This call started with the engineer insisting that the INA126 instrumentation amplifier was loosing gain as temperature increased. This occurred with over 50 percent of the devices he had received. I was a bit skeptical but willing to listen if he would send me a copy of his schematic. The critical section is shown here.
Figure 1. AC coupled stages can mask DC flaws in operation.
The circuit was operating on a single 3.3V supply with the VB equal to 1.2V. On my request he sent in a handful of parts, which I tested and found no flaws. He next sent in six parts that were known to be bad. These were the worst of the worst. Again, no problems appeared.
At this point both of us were a bit frustrated so I asked for a complete assembly so I could look for unspoken interactions. Testing this unit began to unravel the problem. The signal from the sensor was a pulse of a very low magnitude and about ten microseconds in duration.
Once I saw the nature of the signal I had a suspicion that I knew the problem, but first I needed some scope time. On some units, as the amplifier heated up, the pulse into the A/D converter grew shorter. If I moved the scope probe back to the output of the instrumentation amplifier it became obvious why. The DC output was rising until the pulse bumped into the output voltage limit. On the other side of the capacitor it looked like the pulse was simply growing shorter. In the eye of my caller the instrumentation amplifier gain was decreasing as temperature increased. On some units the pulse was reduced to zero.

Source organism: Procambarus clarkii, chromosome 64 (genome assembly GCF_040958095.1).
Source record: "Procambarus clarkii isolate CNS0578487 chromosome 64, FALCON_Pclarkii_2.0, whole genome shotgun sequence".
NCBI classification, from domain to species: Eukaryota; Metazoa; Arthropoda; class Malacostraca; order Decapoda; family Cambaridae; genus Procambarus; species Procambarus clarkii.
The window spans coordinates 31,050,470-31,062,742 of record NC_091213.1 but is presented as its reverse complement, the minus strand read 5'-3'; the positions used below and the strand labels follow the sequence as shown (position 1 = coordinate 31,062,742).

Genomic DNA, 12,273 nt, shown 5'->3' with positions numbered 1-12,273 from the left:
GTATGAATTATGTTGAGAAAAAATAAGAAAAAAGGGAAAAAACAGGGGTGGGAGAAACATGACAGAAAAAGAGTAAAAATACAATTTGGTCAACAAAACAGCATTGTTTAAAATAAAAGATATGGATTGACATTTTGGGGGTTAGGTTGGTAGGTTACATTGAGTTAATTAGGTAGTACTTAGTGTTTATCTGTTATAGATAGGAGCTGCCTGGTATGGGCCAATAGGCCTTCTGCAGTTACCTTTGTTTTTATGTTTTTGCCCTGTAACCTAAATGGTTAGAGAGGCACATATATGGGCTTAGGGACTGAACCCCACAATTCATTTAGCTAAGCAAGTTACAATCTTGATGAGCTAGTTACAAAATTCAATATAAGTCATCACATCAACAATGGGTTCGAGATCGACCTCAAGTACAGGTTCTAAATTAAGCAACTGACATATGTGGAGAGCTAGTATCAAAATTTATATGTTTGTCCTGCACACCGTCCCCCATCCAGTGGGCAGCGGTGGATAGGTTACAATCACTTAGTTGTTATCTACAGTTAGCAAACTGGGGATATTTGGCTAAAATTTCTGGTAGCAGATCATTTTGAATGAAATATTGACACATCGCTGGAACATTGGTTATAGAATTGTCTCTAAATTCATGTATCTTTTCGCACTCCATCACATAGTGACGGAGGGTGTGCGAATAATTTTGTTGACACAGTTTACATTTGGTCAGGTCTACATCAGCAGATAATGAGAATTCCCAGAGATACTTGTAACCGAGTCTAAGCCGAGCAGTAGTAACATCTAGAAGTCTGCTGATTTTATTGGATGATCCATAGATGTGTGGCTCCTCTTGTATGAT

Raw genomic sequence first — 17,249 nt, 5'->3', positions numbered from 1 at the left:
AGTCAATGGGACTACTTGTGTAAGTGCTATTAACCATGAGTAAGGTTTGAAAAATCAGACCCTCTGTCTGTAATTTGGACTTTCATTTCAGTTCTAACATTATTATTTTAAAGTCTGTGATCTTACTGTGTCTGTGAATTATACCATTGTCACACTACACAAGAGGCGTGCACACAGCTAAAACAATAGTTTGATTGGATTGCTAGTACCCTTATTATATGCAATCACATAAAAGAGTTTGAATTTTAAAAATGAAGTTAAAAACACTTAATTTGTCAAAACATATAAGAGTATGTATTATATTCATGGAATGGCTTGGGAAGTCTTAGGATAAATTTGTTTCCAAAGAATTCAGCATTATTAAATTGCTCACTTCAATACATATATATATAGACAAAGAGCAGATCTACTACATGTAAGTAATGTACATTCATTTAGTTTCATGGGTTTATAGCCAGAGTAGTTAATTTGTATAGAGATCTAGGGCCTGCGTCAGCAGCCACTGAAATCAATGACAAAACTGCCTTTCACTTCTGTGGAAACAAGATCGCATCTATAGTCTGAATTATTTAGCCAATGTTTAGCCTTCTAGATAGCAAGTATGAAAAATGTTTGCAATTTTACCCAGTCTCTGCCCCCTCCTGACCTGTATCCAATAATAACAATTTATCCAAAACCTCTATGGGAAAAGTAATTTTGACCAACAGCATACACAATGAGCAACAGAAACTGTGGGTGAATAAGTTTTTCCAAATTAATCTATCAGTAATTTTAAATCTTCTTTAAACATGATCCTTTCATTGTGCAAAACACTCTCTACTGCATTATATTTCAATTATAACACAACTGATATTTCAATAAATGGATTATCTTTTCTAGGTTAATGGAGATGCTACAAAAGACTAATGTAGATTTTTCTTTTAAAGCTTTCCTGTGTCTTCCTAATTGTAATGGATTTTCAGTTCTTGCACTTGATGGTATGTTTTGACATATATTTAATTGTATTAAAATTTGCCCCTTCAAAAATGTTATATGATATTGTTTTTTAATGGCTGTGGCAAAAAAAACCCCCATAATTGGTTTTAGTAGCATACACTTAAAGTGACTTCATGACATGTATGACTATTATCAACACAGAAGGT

There are several guidelines for gain distribution in a signal chain. Where frequency response is of prime importance, the rule of thumb would be to equalize the gain across the stages. Therefore, in a two stage system, as we have here; set each stage at the square root of the total gain needed. This results in a maximum bandwidth channel
Another rule of thumb has been to place as much gain as possible in the first stage. This is based on the idea that a high precision front-end, running at high gain minimizes the signal corruption contribution by the subsequent stages and the subsequent stages do not degrade accuracy. Then the second stage operational amplifier can then be a device of much less precision and therefore a lower cost device. But enough is enough.
The solution here was to drop the front-end gain to 750 and increase the second stage gain to eight. This gain distribution made the most of the precision instrumentation amplifier and allowed a low cost operational amplifier to be used as the second stage.
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